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6 Restricted circular three-body problem

 This section illustrates the formalism we introduced in this tutorial and it provides an example with long history dating back to Poincaré.


 
Figure 3:  Restricted three-body problem
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In restricted three-body problem one of the three masses is negligible as compared to the other two masses. In the circular version we assume that the remaining two masses move along circular orbits about their center of mass (see Figure 3).

It is natural to introduce a coordinate system in which the two heavy masses are at rest, say at points A and B and that the center of mass is at 0. The potential energy in this coordinate system is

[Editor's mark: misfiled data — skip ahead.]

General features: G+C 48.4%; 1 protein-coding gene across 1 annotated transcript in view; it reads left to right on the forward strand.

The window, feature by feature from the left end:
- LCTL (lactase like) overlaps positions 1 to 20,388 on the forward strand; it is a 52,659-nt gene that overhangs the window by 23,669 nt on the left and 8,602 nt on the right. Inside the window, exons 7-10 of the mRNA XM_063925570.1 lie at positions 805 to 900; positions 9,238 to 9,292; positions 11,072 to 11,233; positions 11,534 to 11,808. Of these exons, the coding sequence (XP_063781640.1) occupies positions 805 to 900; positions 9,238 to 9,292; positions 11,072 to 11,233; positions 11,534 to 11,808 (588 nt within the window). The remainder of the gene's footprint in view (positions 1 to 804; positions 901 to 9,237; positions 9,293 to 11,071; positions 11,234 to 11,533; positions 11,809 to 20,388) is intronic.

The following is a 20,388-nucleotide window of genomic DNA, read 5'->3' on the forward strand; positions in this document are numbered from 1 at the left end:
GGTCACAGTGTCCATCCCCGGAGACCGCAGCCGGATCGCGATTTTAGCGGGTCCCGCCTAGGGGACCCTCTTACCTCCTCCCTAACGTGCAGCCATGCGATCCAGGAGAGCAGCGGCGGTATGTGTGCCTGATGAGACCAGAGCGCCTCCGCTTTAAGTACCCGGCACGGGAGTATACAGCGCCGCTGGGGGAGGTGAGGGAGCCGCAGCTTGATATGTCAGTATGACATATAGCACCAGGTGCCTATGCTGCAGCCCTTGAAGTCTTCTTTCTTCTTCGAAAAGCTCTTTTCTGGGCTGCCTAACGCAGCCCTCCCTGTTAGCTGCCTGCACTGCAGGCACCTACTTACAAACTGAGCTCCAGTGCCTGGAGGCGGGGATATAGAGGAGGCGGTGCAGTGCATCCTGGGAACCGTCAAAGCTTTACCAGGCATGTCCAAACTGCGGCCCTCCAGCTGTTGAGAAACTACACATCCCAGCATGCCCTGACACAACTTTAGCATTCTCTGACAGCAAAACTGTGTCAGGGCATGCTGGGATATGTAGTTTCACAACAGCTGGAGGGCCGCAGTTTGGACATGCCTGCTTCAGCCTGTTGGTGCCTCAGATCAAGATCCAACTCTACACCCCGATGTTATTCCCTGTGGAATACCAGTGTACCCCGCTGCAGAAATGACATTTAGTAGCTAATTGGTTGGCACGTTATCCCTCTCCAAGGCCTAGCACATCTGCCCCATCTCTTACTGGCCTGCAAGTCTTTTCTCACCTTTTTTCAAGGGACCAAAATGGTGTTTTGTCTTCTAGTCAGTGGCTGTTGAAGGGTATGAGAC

U(Q) = - $\displaystyle{\frac{\mu_A}{\Vert Q-A\Vert}}$ - $\displaystyle{\frac{\mu_B}{\Vert Q-B\Vert}}$ (51)

where $\mu_{A}^{}$ and $\mu_{B}^{}$ are suitable constants. We assume that the light mass is 1 .

Thus the equations of motion are

$\displaystyle\dot{Q}$ = P - $\displaystyle\omega$ x Q   
$\displaystyle\dot{P}$ = - $\displaystyle\nabla$U(Q) - $\displaystyle\omega$ x P (52)
where P,Q $\in$ $\reals^{3}_{}$ . Of course, we may perform the differentiations and obtain a completely explicit system of ODE with 4 free parameters. Indeed, we may assume that A and B are on the x -axis and A = (a,0,0) , B = (- b,0,0) . We must have $\mu_{1}^{}$a = $\mu_{2}^{}$b which is the only relation between the four parameters. We may also assume that $\omega$ = (0,0,c) and that c is another parameter.
next up previous
Next: About this document ... Up: Lagrangian and Hamiltonian mechanics Previous: 5 Motion of a
Marek Rychlik
9/2/1997